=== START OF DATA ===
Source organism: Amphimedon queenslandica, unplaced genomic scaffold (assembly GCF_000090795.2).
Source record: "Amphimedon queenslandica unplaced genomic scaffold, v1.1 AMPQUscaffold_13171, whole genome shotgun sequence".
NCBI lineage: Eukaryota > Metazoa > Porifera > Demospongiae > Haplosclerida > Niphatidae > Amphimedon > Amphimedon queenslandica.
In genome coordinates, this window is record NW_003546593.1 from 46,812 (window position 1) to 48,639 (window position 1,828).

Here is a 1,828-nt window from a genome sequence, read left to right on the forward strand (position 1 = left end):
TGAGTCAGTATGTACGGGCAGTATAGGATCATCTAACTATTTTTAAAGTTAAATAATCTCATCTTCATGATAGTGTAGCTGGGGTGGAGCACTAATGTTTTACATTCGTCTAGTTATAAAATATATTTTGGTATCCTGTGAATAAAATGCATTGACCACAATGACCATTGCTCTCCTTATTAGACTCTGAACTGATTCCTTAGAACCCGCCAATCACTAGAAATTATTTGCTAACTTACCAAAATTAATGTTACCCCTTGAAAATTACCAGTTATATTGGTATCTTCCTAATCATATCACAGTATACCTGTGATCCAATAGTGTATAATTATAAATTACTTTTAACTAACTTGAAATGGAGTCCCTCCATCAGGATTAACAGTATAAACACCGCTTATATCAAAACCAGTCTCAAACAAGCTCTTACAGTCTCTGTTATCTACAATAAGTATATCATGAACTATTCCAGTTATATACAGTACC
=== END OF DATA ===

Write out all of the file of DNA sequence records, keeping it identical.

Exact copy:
Source organism: Amphimedon queenslandica, unplaced genomic scaffold (assembly GCF_000090795.2).
Source record: "Amphimedon queenslandica unplaced genomic scaffold, v1.1 AMPQUscaffold_13171, whole genome shotgun sequence".
NCBI lineage: Eukaryota > Metazoa > Porifera > Demospongiae > Haplosclerida > Niphatidae > Amphimedon > Amphimedon queenslandica.
In genome coordinates, this window is record NW_003546593.1 from 46,812 (window position 1) to 48,639 (window position 1,828).

Here is a 1,828-nt window from a genome sequence, read left to right on the forward strand (position 1 = left end):
TGAGTCAGTATGTACGGGCAGTATAGGATCATCTAACTATTTTTAAAGTTAAATAATCTCATCTTCATGATAGTGTAGCTGGGGTGGAGCACTAATGTTTTACATTCGTCTAGTTATAAAATATATTTTGGTATCCTGTGAATAAAATGCATTGACCACAATGACCATTGCTCTCCTTATTAGACTCTGAACTGATTCCTTAGAACCCGCCAATCACTAGAAATTATTTGCTAACTTACCAAAATTAATGTTACCCCTTGAAAATTACCAGTTATATTGGTATCTTCCTAATCATATCACAGTATACCTGTGATCCAATAGTGTATAATTATAAATTACTTTTAACTAACTTGAAATGGAGTCCCTCCATCAGGATTAACAGTATAAACACCGCTTATATCAAAACCAGTCTCAAACAAGCTCTTACAGTCTCTGTTATCTACAATAAGTATATCATGAACTATTCCAGTTATATACAGTACC